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Edinburgh Fringe 2019

Forbidden Fruit

Mermaids Performing Arts Fund

Genre: Comedy

Venue: Greenside at Nicolson Square


Low Down

This is a show where the casting is decided by the audience and leads to a Georgian England rip roaring romp being played out in front of us with men possibly in the female roles and women possibly playing men. The story is that of a woman in high position looking for love and a rugged man in the country looking for love. They are both of the right pedigree but afraid of commitment less it narrows their options. With randy servants and unrequited love from one of the male servants we have the recipe for an 18th Century backdrop to a late 20th Century sexual misadventure.


Apparently, there are 120 combinations randomly on offer but what is undoubted is that there is enough enthusiasm in the room for this to have legs to play out in each of those combinations for the entire run. We are introduced, enthusiastically, to each actor and then they inform us, enthusiastically, of the characters they might get to play. Names on paper are put in a bag and random people from the audience are asked to pick from the bag to allocate roles.

Once the roles are established the script is gone through and set pieces abound. We have the country house scene where the bored lady of the manor sits. We have the travelling man of stature who visits scene after being seen through the drawing room window. We have the servants seeing each other and fancying each other from the beginning. We get the manservant who loves his mistress but knows that is an impossible place for him to be and we get their randy servants desperate to consummate anything at all.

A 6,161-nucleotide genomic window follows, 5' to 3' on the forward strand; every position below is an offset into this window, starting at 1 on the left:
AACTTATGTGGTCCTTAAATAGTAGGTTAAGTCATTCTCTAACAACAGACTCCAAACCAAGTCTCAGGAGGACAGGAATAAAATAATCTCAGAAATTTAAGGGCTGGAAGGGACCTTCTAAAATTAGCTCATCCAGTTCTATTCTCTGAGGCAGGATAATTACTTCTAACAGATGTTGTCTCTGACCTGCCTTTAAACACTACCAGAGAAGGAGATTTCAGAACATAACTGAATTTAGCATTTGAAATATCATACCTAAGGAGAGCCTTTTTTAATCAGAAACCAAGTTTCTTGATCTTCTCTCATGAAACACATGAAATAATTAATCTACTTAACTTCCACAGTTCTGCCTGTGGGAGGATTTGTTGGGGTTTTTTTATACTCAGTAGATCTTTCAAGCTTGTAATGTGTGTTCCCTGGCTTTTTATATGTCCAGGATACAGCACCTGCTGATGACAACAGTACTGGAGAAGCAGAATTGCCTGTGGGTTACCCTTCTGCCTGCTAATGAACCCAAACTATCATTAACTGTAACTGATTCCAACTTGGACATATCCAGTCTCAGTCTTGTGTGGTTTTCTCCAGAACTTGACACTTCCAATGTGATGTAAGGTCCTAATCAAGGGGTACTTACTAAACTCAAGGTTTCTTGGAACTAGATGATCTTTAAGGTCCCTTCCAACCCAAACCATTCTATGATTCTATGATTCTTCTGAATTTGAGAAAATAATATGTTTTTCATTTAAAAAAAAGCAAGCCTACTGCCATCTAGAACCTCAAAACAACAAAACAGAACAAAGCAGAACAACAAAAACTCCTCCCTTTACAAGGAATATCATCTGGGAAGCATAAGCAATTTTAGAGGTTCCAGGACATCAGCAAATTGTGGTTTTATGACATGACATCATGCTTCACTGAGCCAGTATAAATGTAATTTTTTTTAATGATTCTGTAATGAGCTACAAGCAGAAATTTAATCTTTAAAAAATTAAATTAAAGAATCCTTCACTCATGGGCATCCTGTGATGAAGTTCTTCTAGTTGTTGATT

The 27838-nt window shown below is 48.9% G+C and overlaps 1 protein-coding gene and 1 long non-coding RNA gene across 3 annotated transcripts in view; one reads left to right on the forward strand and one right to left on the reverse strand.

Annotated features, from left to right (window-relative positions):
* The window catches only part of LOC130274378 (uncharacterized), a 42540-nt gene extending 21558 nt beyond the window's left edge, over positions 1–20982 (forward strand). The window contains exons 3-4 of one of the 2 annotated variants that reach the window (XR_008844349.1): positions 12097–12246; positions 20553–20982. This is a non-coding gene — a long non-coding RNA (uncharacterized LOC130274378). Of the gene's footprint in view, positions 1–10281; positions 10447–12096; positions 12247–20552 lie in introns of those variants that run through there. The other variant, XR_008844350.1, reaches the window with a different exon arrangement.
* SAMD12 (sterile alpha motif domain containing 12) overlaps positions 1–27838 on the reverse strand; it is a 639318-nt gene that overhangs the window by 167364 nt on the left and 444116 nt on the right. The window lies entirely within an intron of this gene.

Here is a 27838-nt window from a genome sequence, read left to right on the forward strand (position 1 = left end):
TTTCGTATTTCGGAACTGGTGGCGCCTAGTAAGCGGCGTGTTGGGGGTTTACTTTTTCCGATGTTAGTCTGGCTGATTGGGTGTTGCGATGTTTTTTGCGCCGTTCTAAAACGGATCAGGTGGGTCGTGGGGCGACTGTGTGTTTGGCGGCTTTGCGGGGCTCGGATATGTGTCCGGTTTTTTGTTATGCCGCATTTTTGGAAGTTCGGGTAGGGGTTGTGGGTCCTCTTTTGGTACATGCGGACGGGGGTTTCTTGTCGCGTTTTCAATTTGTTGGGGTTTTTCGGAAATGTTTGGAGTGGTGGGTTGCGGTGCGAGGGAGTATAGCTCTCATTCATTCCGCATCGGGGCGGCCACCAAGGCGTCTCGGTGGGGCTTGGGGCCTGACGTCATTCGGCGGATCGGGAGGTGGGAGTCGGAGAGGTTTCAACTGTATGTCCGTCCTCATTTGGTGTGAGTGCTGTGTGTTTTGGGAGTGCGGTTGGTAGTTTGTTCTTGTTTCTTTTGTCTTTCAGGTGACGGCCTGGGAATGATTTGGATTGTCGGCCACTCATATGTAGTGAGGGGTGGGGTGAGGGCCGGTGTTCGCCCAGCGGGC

The subject matter of farce is gone at with gusto. They may be young, but they are up for a laugh. There are several in the situations, but the subject matter just felt a little dated.

The actors kept things motoring along with crisp enough direction that makes you think there is a basic set of instructions and dependent upon who gets what, there are places it could be taken. It is that lack of directorial freedom that, ironically, I think hinders them. In the hands of a more experienced group of improvisors this could really take off and we could explore the issues that would arise with two male actors being the love interest. There are also many possibilities of two female interests coming out the bag and I wonder if we had the opportunities in place if this able cast could cope; I think they might.

It has a functional set with the team able to use it effectively. Lights are sparingly used, costume is also functional and we get the general idea without too much frippery.

It’s a pleasant 45 minutes and there are glimpses of a team that have been doing it for long enough that they have it sorted without too much of an issue; I just wonder if they had more liberty and less structure if they would gather more laughs.